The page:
Capturing the hearts of critics and audiences alike, Get Out (2017) became the surprise sensation of 2017. An independently produced horror-satire by Jordan Peele, it had the odds stacked against it from day one. But, it defied all expectations. Peele’s uniquely witty screenplay coupled with the tale of a black man meeting his white girlfriend’s family, only to have them be so much more sinister than they seem, captured the cultural consciousness. Since the inauguration of Donald Trump, violence against African Americans by white Americans has increased dramatically, with racists emboldened by their new bigoted leader. The story of a young black artist fighting the literal colonisation of his own body by a white man who envies yet degrades his physical form touches that newly exposed nerve in American society.

The fact that Peele, himself an African American man, knew that horror would be the best genre to expose this deep-rooted fear comes from its history. Get Out relates fears of white violence against black people, and veils it as a horror fantasy to show white audiences this scenario without directly antagonising them for it. Peele’s script confronts modern racism head-on, but alienates the white antagonists to the point where they are undoubtedly white, but undoubtedly other, allowing white audiences to further alienate people they associate with that branch of white hate.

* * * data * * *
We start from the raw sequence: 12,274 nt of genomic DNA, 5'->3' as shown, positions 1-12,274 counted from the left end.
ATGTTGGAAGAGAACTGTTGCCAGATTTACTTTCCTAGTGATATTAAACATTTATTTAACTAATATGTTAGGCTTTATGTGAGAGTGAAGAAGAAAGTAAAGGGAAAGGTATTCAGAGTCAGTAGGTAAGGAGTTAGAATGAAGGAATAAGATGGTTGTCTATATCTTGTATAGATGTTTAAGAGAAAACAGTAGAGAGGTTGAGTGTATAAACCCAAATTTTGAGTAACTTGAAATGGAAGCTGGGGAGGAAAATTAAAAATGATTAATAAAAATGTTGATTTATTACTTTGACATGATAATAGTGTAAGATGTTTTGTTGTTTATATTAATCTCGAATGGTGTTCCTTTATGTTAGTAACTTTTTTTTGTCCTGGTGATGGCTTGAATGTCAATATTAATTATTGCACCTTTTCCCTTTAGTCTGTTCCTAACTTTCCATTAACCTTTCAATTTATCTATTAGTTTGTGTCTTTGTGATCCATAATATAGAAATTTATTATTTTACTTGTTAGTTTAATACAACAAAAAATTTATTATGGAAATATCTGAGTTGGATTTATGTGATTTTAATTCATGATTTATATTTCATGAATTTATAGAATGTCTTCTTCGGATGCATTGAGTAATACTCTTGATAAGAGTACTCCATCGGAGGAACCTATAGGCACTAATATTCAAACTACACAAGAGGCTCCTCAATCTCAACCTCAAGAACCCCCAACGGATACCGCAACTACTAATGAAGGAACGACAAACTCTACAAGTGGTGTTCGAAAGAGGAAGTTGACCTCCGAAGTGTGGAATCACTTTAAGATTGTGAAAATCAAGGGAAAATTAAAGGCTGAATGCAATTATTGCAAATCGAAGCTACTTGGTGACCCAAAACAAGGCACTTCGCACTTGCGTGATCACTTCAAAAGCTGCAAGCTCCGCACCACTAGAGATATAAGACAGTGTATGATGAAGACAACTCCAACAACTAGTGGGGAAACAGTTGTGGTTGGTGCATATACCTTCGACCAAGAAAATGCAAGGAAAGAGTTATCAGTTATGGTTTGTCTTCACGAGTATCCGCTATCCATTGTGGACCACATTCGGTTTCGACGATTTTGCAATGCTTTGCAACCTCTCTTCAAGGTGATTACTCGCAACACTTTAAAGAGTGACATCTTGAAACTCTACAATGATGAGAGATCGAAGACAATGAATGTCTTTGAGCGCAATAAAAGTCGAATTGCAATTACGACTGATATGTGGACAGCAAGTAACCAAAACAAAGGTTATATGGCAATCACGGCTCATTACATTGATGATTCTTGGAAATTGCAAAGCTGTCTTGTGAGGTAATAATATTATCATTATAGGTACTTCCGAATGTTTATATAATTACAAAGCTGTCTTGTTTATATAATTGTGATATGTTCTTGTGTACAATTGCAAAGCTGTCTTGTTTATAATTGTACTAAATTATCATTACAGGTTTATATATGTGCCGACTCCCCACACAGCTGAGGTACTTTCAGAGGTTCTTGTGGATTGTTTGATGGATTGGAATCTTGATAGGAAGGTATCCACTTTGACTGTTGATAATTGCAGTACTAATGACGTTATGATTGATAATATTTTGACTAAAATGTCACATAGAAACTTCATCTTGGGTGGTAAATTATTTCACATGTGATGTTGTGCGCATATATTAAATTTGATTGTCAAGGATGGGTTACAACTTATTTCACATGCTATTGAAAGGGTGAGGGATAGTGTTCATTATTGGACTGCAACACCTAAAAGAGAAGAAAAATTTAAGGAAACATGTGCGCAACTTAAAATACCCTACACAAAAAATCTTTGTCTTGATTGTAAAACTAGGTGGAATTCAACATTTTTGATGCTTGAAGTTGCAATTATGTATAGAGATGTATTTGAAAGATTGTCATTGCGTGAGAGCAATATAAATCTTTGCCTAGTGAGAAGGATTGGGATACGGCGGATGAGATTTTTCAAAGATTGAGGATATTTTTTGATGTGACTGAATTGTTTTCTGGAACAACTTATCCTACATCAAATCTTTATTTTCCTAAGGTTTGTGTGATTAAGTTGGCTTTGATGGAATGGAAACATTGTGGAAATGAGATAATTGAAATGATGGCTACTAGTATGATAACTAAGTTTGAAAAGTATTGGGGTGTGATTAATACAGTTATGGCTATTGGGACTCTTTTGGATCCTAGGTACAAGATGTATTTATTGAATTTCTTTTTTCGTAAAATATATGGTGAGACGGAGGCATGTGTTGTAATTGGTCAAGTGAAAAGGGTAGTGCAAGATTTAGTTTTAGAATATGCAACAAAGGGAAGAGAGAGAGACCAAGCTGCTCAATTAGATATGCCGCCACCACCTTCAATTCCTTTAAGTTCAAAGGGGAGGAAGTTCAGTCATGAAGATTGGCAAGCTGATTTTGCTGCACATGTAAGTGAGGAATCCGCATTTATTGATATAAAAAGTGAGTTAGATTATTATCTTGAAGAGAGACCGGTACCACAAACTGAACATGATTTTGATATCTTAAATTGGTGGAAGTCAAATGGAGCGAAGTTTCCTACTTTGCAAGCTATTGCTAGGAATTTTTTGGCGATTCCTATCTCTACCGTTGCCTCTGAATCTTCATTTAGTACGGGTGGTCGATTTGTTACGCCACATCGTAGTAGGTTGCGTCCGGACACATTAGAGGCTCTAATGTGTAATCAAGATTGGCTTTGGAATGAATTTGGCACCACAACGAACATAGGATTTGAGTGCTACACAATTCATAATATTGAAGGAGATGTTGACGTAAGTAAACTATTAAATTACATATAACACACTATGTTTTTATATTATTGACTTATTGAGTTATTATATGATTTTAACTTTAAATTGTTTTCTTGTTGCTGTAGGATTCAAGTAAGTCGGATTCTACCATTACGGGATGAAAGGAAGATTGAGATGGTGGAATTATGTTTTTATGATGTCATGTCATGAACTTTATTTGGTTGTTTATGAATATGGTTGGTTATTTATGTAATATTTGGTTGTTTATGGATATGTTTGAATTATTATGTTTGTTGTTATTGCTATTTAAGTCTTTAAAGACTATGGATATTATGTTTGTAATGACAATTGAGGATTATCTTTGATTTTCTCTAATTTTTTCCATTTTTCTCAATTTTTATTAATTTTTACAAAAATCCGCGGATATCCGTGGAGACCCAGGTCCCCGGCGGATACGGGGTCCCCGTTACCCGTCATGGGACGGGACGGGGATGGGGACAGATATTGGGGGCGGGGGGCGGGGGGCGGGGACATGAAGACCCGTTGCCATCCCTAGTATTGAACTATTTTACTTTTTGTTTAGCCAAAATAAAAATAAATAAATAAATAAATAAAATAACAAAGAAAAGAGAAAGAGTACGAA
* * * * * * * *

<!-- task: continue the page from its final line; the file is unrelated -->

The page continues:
The focus of this article is to talk about the significance of horror in addressing collectivised fear, but it would be a mistake not to discuss the technical prowess the past decade of scary cinema has displayed. The aforementioned It Follows plays with neon lighting and a chilling synthesised musical score, while Get Out’s design focuses on neutral colours and patterns to highlight the characters’ skin tones. Horror has always been a groundbreaker for new techniques stylistically and narratively and this decade has been no different. 2010’s Insidious tears up audience expectations for each scene by seemingly randomly inserting the film’s monster into a casual conversation without warning or anticipation. The use of rapid editing to lure the audience into a false sense of security alone is astounding to witness.

As recent as this month’s Mandy (2018), horror has demonstrated its ability to continue breaking barriers in artistic ability and in storytelling complexity. As well as being a constant feast for the senses, horror is unique in that it is the genre that makes an audience feel most alive. Fear triggers the production of adrenaline: the primal fight or flight response. Whether those fears are killer clowns, or police brutality, horror has a way of finding its way under the skin. What makes it the greatest genre is undoubtedly its ability to play with our perceptions of fear and its causation, supernatural or otherwise. It’s a radical reminder of the sheer power of storytelling: we can be happy for short periods of time, but with all the terrors around us thriving, where else but in cinema can we actually enjoy being afraid?